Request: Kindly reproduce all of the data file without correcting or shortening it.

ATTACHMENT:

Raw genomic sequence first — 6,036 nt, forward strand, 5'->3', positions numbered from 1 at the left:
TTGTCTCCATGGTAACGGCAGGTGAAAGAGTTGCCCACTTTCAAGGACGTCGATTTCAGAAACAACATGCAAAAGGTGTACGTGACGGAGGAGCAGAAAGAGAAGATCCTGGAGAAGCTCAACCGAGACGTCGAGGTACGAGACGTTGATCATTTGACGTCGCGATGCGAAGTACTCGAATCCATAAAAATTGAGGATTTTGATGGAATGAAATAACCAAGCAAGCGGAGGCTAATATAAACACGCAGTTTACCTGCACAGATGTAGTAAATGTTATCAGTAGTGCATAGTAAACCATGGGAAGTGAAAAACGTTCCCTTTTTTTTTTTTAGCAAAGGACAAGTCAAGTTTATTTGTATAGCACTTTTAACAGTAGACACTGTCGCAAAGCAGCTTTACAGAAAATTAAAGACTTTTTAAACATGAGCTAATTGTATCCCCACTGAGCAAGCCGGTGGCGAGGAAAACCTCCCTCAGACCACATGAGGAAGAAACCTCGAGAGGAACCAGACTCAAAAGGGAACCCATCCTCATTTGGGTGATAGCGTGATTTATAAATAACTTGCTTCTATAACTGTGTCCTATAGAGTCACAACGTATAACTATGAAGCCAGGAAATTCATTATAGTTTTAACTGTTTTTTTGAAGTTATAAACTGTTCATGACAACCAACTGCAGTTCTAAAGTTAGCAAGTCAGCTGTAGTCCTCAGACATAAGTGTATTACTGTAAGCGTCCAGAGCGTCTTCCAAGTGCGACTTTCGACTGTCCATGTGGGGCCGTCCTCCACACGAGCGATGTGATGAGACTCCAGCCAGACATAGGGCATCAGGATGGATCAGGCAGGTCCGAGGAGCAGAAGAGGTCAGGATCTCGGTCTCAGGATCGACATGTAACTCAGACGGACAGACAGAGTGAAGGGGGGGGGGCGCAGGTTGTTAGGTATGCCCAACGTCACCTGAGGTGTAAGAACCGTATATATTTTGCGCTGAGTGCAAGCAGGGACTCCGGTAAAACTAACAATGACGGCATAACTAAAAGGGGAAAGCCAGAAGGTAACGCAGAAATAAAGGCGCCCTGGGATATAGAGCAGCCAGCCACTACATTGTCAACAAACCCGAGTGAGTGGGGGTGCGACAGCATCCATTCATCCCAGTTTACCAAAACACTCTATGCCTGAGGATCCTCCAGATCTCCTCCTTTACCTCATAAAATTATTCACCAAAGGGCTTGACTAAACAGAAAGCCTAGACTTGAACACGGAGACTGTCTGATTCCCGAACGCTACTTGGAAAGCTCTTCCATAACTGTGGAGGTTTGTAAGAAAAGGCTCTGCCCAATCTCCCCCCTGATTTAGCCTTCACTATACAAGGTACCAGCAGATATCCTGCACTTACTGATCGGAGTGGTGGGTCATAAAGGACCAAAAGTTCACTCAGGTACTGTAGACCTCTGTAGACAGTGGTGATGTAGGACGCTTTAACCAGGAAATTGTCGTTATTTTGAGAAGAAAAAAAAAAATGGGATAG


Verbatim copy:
Raw genomic sequence first — 6,036 nt, forward strand, 5'->3', positions numbered from 1 at the left:
TTGTCTCCATGGTAACGGCAGGTGAAAGAGTTGCCCACTTTCAAGGACGTCGATTTCAGAAACAACATGCAAAAGGTGTACGTGACGGAGGAGCAGAAAGAGAAGATCCTGGAGAAGCTCAACCGAGACGTCGAGGTACGAGACGTTGATCATTTGACGTCGCGATGCGAAGTACTCGAATCCATAAAAATTGAGGATTTTGATGGAATGAAATAACCAAGCAAGCGGAGGCTAATATAAACACGCAGTTTACCTGCACAGATGTAGTAAATGTTATCAGTAGTGCATAGTAAACCATGGGAAGTGAAAAACGTTCCCTTTTTTTTTTTTAGCAAAGGACAAGTCAAGTTTATTTGTATAGCACTTTTAACAGTAGACACTGTCGCAAAGCAGCTTTACAGAAAATTAAAGACTTTTTAAACATGAGCTAATTGTATCCCCACTGAGCAAGCCGGTGGCGAGGAAAACCTCCCTCAGACCACATGAGGAAGAAACCTCGAGAGGAACCAGACTCAAAAGGGAACCCATCCTCATTTGGGTGATAGCGTGATTTATAAATAACTTGCTTCTATAACTGTGTCCTATAGAGTCACAACGTATAACTATGAAGCCAGGAAATTCATTATAGTTTTAACTGTTTTTTTGAAGTTATAAACTGTTCATGACAACCAACTGCAGTTCTAAAGTTAGCAAGTCAGCTGTAGTCCTCAGACATAAGTGTATTACTGTAAGCGTCCAGAGCGTCTTCCAAGTGCGACTTTCGACTGTCCATGTGGGGCCGTCCTCCACACGAGCGATGTGATGAGACTCCAGCCAGACATAGGGCATCAGGATGGATCAGGCAGGTCCGAGGAGCAGAAGAGGTCAGGATCTCGGTCTCAGGATCGACATGTAACTCAGACGGACAGACAGAGTGAAGGGGGGGGGGCGCAGGTTGTTAGGTATGCCCAACGTCACCTGAGGTGTAAGAACCGTATATATTTTGCGCTGAGTGCAAGCAGGGACTCCGGTAAAACTAACAATGACGGCATAACTAAAAGGGGAAAGCCAGAAGGTAACGCAGAAATAAAGGCGCCCTGGGATATAGAGCAGCCAGCCACTACATTGTCAACAAACCCGAGTGAGTGGGGGTGCGACAGCATCCATTCATCCCAGTTTACCAAAACACTCTATGCCTGAGGATCCTCCAGATCTCCTCCTTTACCTCATAAAATTATTCACCAAAGGGCTTGACTAAACAGAAAGCCTAGACTTGAACACGGAGACTGTCTGATTCCCGAACGCTACTTGGAAAGCTCTTCCATAACTGTGGAGGTTTGTAAGAAAAGGCTCTGCCCAATCTCCCCCCTGATTTAGCCTTCACTATACAAGGTACCAGCAGATATCCTGCACTTACTGATCGGAGTGGTGGGTCATAAAGGACCAAAAGTTCACTCAGGTACTGTAGACCTCTGTAGACAGTGGTGATGTAGGACGCTTTAACCAGGAAATTGTCGTTATTTTGAGAAGAAAAAAAAAAATGGGATAG